There is, however, another view: those who feel, even if vaguely, that a compact and powerful elite of great importance does now prevail in America often base that feeling upon the historical trend of our time. They have felt, for example, the domination of the military event, and from this they infer that generals and admirals, as well as other men of decision influenced by them, must be enormously powerful. They hear that the Congress has again abdicated to a handful of men decisions clearly related to the issue of war or peace. They know that the bomb was dropped over Japan in the name of the United States of America, although they were at no time consulted about the matter. They feel that they live in a time of big decisions; they know that they are not making any. Accordingly, as they consider the present as history, they infer that at its center, making decisions or failing to make them, there must be an elite of power.

On the one hand, those who share this feeling about big historical events assume that there is an elite and that its power is great. On the other hand, those who listen carefully to the reports of men apparently involved in the great decisions often do not believe that there is an elite whose powers are of decisive consequence.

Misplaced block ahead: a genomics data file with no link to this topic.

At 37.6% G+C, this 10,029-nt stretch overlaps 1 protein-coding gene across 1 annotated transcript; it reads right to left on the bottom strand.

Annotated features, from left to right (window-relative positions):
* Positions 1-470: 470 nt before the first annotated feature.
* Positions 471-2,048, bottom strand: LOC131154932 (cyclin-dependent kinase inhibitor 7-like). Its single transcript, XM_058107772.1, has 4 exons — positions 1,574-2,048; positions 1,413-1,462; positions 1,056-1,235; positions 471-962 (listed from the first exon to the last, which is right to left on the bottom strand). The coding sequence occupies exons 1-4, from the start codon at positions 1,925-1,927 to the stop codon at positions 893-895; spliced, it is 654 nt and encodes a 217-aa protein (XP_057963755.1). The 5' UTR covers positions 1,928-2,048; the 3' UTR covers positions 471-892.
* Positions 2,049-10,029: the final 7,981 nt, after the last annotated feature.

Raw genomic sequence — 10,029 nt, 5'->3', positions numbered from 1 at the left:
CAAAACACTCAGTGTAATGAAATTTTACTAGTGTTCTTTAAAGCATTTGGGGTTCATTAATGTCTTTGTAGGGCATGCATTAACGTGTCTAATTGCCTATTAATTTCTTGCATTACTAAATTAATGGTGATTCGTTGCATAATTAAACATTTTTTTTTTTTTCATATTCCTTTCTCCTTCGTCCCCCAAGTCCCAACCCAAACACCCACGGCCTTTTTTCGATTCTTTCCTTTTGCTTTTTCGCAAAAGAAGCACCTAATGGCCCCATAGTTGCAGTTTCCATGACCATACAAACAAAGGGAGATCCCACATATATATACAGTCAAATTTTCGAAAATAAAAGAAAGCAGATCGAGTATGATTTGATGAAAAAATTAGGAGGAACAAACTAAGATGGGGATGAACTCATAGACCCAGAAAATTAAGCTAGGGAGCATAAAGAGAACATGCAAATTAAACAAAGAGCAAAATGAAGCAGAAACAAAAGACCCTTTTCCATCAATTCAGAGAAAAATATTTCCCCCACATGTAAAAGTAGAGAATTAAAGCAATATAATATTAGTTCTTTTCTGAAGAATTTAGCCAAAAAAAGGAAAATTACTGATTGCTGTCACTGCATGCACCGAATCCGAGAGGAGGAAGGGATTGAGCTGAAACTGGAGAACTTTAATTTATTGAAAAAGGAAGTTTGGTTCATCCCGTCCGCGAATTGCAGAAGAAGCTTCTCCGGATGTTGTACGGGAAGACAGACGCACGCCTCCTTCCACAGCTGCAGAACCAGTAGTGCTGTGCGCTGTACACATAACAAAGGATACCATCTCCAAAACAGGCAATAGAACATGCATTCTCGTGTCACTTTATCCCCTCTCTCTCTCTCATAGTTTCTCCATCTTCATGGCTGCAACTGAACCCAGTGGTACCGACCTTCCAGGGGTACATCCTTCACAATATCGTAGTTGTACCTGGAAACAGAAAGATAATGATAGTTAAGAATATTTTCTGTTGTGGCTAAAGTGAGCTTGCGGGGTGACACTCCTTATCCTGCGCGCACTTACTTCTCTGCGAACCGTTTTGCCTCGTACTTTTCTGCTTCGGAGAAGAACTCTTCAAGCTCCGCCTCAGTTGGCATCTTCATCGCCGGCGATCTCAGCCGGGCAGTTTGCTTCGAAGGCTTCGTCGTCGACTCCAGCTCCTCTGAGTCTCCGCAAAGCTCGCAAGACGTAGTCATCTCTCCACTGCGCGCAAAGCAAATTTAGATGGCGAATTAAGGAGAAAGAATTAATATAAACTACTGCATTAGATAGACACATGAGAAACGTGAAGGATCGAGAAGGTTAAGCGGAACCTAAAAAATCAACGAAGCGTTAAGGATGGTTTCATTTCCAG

Both views must be taken into account, but neither is adequate. The way to understand the power of the American elite lies neither solely in recognizing the historic scale of events nor in accepting the personal awareness reported by men of apparent decision. Behind such men and behind the events of history, linking the two, are the major institutions of modern society. These hierarchies of state and corporation and army constitute the means of power; as such they are now of a consequence not before equaled in human history-and at their summits, there are now those command posts of modern society which offer us the sociological key to an understanding of the role of the higher circles in America.